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Injury Prevention

June 2018

How to Prevent and Treat Sports Injuries

Fremont Orthopaedics, Fremont Orthopedics, Dr. Lamblin and Dr. Francisco. Lander and Riverton Wyoming.

by Dr. Cory Lamblin and Staff

Fremont County’s Active Summer Lifestyle Events

Summer in Fremont County offers an abundance of sports and recreation activities. Events such as the upcoming Challenge for Charities Half-Marathon/Races, International Climbers’ Festival, and the Jurassic Classic Mountain Bike Festival have many athletes out training on the local trails, crags, and roads. Our student athletes are participating in sports camps and training sessions over the summer break. Despite the multiple benefits of fitness activities, risk of injury is inherent in all sports. Dr. Cory Lamblin, an orthopedic surgeon and sports medicine specialist at Fremont Orthopaedics, knows that many sports injuries are potentially preventable—which is good news!

Dr. Lamblin explains, “Other than traumatic injuries, such as collisions or falls, many sports injuries are the result of improper training or technique. For example, some knee injuries are the result of a person participating in a sport that places stress on the knee joint without performing other exercises to strengthen the supporting muscles surrounding the knee. Using proper technique, understanding your general health, and listening to your body are paramount in injury prevention.”

Tips to help you prevent painful sports injuries, Lander and Riverton Wyoming

Tips to help you prevent painful sports injuries

Consider these basic tips to help prevent sports injuries:

  • Always warm up before you exercise. A gradual warm-up can go a long way to prevent injuries. Your warm-up can consist of gentle stretching, yoga, walking/jogging or simply doing your regular activity at low intensity.
  • Don't work out on empty; ensure that you are adequately fueled/hydrated prior to working out. Calorie deprivation and dehydration cause fatigue; fatigue promotes sloppy form. For longer workouts, games, or events, plan ahead to replace lost fluids and supplement calories at specific intervals. Avoid longer than 60 min of intense exercise with out refueling to maximize performance and recovery.
  • Gradually increase time and intensity. When starting an exercise program or a new sport, it’s easy to go too hard, too soon.
  • Cross train. In addition to helping reduce workout boredom, cross-training helps train your entire body without over stressing individual muscles, ligaments, and tendons. Variety in your workout routine helps to prevent overuse injuries.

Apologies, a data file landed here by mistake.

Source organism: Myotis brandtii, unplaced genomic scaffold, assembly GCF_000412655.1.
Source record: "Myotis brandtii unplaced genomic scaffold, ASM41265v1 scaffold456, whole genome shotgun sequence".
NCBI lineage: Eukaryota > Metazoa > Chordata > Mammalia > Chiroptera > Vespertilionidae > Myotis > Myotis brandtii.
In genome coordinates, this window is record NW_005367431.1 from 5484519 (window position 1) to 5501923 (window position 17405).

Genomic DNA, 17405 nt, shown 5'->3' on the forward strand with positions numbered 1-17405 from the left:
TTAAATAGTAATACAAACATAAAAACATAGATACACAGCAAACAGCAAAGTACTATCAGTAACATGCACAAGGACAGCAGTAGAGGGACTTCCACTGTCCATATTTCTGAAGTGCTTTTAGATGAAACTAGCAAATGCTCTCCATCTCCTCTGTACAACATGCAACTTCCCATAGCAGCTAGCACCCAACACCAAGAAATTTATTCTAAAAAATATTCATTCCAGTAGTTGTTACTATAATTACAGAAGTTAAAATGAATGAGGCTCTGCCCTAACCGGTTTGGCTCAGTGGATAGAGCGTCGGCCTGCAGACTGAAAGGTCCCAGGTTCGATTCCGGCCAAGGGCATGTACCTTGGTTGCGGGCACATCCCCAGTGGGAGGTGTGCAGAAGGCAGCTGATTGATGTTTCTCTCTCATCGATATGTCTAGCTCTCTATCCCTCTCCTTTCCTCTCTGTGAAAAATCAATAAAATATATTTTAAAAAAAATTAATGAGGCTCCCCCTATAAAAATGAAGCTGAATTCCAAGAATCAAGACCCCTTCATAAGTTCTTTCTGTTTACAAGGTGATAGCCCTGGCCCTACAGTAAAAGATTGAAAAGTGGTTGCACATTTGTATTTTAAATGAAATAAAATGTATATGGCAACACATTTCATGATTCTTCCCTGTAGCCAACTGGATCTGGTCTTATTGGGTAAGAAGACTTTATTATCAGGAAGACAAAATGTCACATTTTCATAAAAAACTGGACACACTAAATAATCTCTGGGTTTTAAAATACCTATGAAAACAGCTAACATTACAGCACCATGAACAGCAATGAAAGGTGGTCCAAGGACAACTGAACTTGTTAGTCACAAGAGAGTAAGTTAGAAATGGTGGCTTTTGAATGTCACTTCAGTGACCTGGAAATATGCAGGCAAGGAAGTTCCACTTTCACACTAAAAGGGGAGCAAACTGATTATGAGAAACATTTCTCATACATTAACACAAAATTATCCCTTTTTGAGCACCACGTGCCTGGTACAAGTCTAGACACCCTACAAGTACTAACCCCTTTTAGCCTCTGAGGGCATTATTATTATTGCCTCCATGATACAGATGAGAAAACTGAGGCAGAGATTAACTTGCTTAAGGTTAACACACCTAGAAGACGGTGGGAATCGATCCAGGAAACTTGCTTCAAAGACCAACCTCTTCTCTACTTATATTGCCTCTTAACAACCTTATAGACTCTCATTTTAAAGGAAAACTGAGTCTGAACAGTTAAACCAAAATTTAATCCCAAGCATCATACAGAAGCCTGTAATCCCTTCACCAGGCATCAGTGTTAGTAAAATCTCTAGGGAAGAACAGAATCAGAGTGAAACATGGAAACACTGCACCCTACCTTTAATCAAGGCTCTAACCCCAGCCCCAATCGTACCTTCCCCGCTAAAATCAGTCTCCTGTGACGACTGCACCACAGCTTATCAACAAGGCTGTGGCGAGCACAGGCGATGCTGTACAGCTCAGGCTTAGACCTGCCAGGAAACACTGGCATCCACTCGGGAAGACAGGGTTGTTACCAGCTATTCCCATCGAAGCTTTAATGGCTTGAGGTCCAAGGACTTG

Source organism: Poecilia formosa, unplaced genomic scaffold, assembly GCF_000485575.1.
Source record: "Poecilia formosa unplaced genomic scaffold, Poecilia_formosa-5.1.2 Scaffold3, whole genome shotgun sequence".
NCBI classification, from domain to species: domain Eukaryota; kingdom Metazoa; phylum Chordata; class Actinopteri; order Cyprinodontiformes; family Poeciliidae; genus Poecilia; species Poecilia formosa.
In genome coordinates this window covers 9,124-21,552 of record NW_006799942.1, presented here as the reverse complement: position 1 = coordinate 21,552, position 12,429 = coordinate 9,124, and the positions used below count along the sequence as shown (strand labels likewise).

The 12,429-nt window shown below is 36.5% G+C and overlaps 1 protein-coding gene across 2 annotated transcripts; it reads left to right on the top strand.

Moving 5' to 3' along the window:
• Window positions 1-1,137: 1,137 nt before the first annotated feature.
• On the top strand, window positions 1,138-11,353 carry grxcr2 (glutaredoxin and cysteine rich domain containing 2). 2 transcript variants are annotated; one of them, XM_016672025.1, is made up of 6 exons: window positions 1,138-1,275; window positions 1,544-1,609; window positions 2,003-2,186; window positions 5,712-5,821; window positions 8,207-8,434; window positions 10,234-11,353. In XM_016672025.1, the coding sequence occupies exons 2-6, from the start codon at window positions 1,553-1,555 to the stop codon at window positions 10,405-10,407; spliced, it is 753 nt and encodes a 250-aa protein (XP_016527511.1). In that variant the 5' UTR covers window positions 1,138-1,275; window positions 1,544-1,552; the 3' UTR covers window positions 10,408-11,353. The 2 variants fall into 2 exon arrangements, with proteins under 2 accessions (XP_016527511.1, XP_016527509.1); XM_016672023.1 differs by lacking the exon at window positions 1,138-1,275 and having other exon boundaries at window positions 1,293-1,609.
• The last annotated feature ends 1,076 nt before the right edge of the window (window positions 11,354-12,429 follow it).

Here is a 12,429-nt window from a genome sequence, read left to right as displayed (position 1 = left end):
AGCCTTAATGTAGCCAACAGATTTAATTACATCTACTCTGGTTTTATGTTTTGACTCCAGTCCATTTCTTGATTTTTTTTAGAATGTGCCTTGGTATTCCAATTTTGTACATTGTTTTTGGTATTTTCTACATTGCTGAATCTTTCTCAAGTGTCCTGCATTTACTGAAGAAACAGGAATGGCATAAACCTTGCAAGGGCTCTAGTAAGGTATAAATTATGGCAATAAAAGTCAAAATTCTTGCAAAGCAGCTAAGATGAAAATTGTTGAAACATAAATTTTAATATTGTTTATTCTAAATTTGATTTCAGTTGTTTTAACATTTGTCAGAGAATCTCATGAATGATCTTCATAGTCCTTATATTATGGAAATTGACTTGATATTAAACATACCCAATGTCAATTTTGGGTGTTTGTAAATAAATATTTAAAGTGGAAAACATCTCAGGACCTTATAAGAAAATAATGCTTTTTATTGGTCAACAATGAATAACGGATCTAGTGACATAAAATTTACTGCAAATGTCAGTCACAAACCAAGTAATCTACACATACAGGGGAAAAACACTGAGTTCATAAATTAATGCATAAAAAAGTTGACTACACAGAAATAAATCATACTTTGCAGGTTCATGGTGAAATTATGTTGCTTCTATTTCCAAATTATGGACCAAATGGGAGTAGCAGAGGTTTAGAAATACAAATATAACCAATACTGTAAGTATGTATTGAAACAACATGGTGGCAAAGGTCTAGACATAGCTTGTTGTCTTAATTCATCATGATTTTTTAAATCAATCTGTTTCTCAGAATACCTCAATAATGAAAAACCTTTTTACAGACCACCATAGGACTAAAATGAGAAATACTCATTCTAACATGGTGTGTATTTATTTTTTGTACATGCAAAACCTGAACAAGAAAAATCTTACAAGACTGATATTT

• If you’re participating in a sport, make sure you use the proper gear – even when you’re just practicing. It’s also important to have a clear understanding of the rules of the game and safety precautions of the sport.
  • Listen to your body. If you experience any sharp pain, weakness or light-headedness, pay attention. This is your body's signal that something is wrong and you should stop what you’re doing. Pushing through acute pain is the fastest way to develop a severe or chronic injury.
  • Take time for rest and recovery. In addition to getting enough sleep, it is important to take some rest days. Working out too much for too long can lead to fatigue, injury, and possibly reduce your immunity. The amount of rest needed depends on current workout volume/intensity, fitness level, and upcoming events. Getting to know your body and its response to exercise is very valuable.

 

R.I.C.E. to the Rescue to Reduce Pain and Speed Recovery

If you sustain a contusion or strain/sprain a muscle, ligament, or tendon, Dr. Lamblin suggests the tried-and-true R.I.C.E. therapy. “R.I.C.E therapy is recommended for almost every sports-related injury and it is something that athletes can initiate on their own, immediately. These treatments combat inflammation, and therefore, are quite effective at reducing pain and expediting recovery.”

  • Rest – the injured area for at least 48-72 hours. “I can’t adequately emphasize how important it is to rest when you’re tired or hurt,” Dr. Lamblin said. “Pain is a sophisticated monitoring system of your body’s progress after an injury. Exercising through acute pain is more likely to prolong recovery time or transform an acute injury into a chronic, recurrent condition. While you’re healing, you can try another activity that doesn’t stress the injured area. Absence of pain is very reassuring in most cases. Slowly resume your regular activity only when you’re free of pain. If pain recurs, you need more time to heal.”
  • Ice – apply ice or cold packs for 20+ minutes several times a day for the first 72 hours or until swelling subsides. Do not apply ice directly to bare skin.
  • Compression – wrap the injury with an Ace bandage to reduce swelling and provide comfort. If the limb below the Ace wrap is turning purple or swelling or you begin to experience numbness or tingling, the wrap is too tight.
  • Elevation – use pillows to elevate the injured extremity at or above the level of the heart as often as possible.

For serious orthopedic injuries or sports injuries that are not improving with the above techniques, call Fremont Orthopaedics to schedule an appointment (307)332-9720. Our physicians are proud to offer excellent and local care for a wide spectrum of musculoskeletal injuries.

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